Portage County leaders say public transportation is falling short, lacking drivers and routes

Image of a man sitting behind the will of a public bus that has been designed to look like a 19th century streetcar
PARTA senior bus operator Dave Brown sits behind the wheel of "Polly the Trolley." Jeremy Brown/The Portager

What to do if you represent a largely rural county that has such problems with public transportation that no one person can see the big picture, much less solve it?

If you are state Rep. Gail Pavliga, you gather Portage County’s government and school leaders, public transportation officials, and heads of numerous county agencies and nonprofits into one room, and let them have at it.

On Monday, Sept. 11, a gathering at Reed Memorial Library included about 30 of Portage County’s movers and shakers, including Ravenna Police Chief Jeff Wallis, Portage County commissioners Mike Tinlin and Sabrina Christian-Bennett, and Portage County Job & Family Services Director Kellijo Jeffries.

PARTA — the Portage Area Regional Transit Authority — has significant limitations, and more so the farther would-be customers get from Kent State’s campus. PARTA operates 15 fixed-route service lines Monday through Saturday, though weekend service is limited. The bus service also offers Dial-A-Ride, an on-demand service available weekdays and Saturdays.

PARTA, though, is in need of 50 additional drivers just for its campus and city routes, let alone its on-demand service, said Operations and Facilities Director Brian Trautman. The transportation authority is currently able to offer less than half the on-demand trips it did prior to the pandemic.

“We can do something for a lot of people, but not everything for everyone,” Trautman said, noting that PARTA focuses on wide rather than deep service.

There is no service at all — or sidewalks — on Infirmary Road. That puts people released from the jail without rides in physical danger as they try to hike over two miles from the Portage County Justice Center to the intersection of Infirmary Road and Lovers Lane, where they can catch the nearest bus.

Further complicating logistics for those leaving the jail on foot, PARTA buses only make it to that intersection five times a day, and never on Saturday or Sunday.

Nor can many of those who are newly or recently released get to court for their hearings, meet with their probation officers, or make any of the numerous other appointments necessary for successful reentry into society, said Patricia Smith, a Portage County Common Pleas court judge who oversees probate and juvenile cases.

When Smith asked PARTA officials for service to and from the county jail and juvenile detention center, Trautman asked for data to indicate when the service would most be needed. That left her frustrated: to ask for a guaranteed customer base beforehand is untenable, she said, adding that if service would be available, people would use it.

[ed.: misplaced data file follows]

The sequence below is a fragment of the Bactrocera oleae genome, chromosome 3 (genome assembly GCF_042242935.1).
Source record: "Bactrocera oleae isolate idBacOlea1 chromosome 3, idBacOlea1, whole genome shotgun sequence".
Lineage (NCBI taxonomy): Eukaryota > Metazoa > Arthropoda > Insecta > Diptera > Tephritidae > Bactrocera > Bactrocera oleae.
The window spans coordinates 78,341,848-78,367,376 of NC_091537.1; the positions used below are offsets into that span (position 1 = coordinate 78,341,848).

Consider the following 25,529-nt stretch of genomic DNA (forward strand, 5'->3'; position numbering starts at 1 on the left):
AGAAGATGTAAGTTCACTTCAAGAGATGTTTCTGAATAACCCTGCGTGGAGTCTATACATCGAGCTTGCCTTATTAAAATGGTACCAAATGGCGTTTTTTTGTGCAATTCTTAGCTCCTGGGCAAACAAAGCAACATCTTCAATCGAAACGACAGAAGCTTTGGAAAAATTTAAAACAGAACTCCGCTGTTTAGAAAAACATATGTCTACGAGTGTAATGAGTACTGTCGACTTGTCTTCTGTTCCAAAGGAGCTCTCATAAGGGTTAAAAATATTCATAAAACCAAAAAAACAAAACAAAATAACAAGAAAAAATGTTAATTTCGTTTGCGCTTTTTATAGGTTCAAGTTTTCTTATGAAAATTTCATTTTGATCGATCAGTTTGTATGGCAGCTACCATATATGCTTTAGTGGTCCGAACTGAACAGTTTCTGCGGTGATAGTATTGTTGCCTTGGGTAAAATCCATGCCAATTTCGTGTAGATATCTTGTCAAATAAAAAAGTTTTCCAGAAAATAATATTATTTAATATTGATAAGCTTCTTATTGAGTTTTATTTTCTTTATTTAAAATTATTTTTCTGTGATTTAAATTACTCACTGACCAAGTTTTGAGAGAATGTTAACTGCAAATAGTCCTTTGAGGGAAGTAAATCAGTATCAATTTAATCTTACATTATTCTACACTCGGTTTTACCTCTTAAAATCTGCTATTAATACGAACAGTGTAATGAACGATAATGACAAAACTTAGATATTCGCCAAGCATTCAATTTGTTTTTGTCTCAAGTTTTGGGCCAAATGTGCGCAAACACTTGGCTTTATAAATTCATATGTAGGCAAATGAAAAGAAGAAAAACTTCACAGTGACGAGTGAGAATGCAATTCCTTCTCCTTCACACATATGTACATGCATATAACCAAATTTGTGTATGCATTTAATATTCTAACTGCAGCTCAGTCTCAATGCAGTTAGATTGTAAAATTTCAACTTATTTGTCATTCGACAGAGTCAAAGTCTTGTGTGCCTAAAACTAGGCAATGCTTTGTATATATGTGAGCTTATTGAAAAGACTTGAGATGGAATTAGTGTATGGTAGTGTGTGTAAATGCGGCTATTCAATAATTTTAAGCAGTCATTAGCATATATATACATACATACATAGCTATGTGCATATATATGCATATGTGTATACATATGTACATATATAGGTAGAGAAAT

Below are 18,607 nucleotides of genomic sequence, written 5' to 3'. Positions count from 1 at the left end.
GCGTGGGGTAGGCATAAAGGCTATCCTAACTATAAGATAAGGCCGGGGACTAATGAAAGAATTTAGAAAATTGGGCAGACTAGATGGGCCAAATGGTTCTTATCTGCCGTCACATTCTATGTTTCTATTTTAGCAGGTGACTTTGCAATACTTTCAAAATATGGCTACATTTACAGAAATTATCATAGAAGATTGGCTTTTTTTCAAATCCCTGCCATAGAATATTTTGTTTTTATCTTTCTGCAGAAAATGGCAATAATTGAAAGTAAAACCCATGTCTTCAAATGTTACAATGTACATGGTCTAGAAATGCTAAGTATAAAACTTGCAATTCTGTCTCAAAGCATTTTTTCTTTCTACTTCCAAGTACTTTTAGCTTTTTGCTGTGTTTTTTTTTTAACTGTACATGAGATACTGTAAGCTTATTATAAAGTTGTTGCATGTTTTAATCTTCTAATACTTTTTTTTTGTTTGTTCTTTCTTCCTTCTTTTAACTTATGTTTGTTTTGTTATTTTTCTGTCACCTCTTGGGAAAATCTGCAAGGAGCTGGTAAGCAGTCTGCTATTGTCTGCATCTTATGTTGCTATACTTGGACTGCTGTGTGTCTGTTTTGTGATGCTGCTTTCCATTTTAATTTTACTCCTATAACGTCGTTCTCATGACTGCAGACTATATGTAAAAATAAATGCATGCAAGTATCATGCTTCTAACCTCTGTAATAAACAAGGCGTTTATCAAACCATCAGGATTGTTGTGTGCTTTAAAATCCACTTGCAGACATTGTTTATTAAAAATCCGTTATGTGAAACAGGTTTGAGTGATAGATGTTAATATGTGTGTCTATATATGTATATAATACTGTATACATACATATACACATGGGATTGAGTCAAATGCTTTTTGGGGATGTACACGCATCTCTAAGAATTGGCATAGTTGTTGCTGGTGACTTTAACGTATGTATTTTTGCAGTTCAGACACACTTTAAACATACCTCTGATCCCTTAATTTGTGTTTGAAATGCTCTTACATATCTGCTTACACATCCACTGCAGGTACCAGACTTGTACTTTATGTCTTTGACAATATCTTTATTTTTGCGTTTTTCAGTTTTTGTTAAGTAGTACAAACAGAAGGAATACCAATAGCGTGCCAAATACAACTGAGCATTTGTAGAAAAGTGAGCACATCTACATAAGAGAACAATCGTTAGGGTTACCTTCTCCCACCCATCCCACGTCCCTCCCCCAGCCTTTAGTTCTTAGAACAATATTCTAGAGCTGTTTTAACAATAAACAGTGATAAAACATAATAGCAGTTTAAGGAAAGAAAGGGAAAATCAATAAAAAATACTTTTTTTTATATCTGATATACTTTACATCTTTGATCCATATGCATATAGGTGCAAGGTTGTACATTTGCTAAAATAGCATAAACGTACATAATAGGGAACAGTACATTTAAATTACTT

Smith noted that attempting to use PARTA is so confusing that her team of college-educated probation experts simply couldn’t figure it out. The bus schedule provides times at a few stops, but would-be riders are left to guess at most of them. Guess wrong, and miss your ride.

Unable to offer competitive wages because they are working with taxpayer dollars, and unable to find candidates who can pass drug tests, school districts find themselves poaching qualified bus drivers from each other. And Christian-Bennett noted that the nation’s immigration crackdown also continues to impact the workforce: employees just aren’t there.

Emerald Transportation employee Tara Root, who also is a school bus driver, said having administrators who would back the drivers instead of the students would help.

Security personnel on buses would let the drivers do their primary jobs, but Portage Development Board President Brad Ehrhart noted that adding employees would only exacerbate an already dire employment situation.

Even holding job fairs aimed directly at would-be drivers hasn’t worked: it turns out retirees who dropped off the driver rolls during Covid haven’t returned, and much of the younger generation insists on more of a work-life balance than their predecessors did, Christian-Bennett said. Further complicating that balance is the simple fact that buses do not run on a 9-5 schedule.

Without drivers, senior citizens can’t get to their medical appointments, and even certain kinds of Medicaid transportation reimbursement drops off after 10 or 15 rides. There are zero transportation options to NEOMED’s free clinic, offered each Saturday in Rootstown.

“We’re not getting people who do need drivers where they need to go. Without the drivers, we can’t fill that need,” Jeffries said.

Though Job & Family Services is working on a comprehensive transportation guide, it doesn’t exist yet.

Lacking independent transportation or a reliable friend or relative, Uber, Lyft, and other ride services are an option, but are so expensive that workers quickly realize they are working several hours each day just to afford the rides.

They drop out of the workforce, frustrating their own and their caseworkers’ dreams of an independent, self-sufficient life. The “pockets of poverty” Ehrhart identified remain isolated from potential resources that could mean a world of difference.

Pavliga guided meeting participants in narrowing down a multitude of public transportation issues to four: the lack of school bus drivers, driver recruitment difficulties, a truly comprehensive transportation guide, and transportation for seniors. The group will reconvene in a month after reviewing meeting notes Pavliga will distribute.

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Wendy DiAlesandro is a former Record Publishing Co. reporter and contributing writer for The Portager.